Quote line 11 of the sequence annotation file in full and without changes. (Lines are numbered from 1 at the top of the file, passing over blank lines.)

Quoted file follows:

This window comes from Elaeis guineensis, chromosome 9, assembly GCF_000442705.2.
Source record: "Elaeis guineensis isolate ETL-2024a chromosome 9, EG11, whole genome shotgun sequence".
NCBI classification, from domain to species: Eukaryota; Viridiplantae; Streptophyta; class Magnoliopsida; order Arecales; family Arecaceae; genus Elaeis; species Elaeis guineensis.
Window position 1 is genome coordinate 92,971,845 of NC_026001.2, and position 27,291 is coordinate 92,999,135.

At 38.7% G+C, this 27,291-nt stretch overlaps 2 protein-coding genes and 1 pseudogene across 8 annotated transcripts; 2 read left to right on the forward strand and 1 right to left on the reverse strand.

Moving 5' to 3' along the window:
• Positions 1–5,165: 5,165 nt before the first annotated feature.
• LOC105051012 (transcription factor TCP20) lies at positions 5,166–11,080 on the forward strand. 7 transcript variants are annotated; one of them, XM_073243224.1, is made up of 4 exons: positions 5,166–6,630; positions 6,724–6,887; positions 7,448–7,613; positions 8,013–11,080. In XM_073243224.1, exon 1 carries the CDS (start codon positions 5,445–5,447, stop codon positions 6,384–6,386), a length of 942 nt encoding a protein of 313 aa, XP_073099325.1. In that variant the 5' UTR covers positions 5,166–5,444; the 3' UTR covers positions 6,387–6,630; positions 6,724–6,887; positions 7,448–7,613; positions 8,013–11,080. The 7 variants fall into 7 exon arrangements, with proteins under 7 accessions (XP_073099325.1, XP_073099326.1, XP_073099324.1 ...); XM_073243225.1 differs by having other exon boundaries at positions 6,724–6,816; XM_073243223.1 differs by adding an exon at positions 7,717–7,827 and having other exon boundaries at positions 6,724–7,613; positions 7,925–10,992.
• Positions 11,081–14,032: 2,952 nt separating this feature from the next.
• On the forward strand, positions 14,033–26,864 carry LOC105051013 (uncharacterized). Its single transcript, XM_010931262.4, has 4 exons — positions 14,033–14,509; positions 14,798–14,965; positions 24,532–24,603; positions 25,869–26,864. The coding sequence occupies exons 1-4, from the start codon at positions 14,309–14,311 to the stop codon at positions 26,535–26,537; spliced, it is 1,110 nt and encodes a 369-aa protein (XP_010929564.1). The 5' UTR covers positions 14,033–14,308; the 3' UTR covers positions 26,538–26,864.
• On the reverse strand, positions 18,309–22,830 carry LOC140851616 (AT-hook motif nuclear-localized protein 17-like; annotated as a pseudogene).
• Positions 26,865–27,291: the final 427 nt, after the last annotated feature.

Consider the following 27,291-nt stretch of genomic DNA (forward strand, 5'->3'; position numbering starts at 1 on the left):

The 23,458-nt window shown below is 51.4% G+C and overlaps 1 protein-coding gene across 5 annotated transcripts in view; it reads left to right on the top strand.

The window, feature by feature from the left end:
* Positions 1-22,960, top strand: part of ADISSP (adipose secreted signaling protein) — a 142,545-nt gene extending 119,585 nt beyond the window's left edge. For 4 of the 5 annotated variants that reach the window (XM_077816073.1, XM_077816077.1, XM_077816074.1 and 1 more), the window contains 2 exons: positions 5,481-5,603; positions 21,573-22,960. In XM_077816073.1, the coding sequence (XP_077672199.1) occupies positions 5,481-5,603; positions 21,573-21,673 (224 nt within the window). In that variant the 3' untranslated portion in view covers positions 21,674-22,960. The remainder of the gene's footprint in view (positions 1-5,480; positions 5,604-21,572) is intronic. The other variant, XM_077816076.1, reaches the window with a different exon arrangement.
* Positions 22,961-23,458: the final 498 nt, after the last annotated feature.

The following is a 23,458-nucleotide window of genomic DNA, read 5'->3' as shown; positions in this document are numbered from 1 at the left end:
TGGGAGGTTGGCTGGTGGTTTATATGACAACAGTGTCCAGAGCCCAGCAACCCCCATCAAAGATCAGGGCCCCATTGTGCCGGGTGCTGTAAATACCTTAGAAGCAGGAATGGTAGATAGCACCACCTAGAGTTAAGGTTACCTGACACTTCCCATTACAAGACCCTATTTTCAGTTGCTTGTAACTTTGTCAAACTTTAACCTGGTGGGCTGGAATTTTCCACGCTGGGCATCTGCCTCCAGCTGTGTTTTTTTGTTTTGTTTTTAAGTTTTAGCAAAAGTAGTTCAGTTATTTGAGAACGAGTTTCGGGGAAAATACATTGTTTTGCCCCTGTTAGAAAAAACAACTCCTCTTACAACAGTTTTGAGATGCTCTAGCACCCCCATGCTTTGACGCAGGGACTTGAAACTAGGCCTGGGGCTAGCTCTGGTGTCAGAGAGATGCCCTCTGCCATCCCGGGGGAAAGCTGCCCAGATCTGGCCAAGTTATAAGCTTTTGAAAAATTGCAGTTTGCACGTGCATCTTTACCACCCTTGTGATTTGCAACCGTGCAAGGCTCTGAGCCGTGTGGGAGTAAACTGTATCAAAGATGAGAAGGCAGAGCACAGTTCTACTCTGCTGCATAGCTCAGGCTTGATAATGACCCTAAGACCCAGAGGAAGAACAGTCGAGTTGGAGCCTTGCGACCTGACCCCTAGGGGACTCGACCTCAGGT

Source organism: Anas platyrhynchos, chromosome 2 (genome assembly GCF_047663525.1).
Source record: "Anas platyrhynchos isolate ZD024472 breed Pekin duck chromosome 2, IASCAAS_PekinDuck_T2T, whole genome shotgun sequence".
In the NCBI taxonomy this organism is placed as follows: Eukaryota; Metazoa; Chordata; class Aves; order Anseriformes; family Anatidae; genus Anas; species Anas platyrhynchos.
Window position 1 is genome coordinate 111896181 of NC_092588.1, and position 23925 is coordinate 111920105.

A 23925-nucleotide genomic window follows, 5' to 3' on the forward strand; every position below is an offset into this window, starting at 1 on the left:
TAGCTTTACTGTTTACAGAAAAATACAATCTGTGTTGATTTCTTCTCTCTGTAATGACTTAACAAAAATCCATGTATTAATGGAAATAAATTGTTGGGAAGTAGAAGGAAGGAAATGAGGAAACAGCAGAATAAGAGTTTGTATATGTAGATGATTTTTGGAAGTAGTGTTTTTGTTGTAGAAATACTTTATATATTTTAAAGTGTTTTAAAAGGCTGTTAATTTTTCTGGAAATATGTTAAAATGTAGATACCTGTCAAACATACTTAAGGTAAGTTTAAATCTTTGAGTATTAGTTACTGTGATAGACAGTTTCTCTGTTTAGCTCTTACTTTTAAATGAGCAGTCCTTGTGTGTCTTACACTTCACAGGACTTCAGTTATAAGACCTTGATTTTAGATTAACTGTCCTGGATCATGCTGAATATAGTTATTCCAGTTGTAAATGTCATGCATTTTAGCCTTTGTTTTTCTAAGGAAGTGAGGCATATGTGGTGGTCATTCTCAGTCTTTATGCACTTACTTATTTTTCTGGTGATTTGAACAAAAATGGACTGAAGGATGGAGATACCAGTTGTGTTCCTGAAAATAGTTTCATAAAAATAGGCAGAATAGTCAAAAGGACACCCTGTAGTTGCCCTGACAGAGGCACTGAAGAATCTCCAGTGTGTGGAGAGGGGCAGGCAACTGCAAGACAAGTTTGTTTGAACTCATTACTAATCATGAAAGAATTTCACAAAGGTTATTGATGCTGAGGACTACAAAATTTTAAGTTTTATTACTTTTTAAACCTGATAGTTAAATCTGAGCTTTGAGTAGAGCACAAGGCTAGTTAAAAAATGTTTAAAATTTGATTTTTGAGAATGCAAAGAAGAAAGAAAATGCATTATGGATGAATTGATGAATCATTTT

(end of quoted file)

• On the reverse strand, positions 18,309–22,830 carry LOC140851616 (AT-hook motif nuclear-localized protein 17-like; annotated as a pseudogene).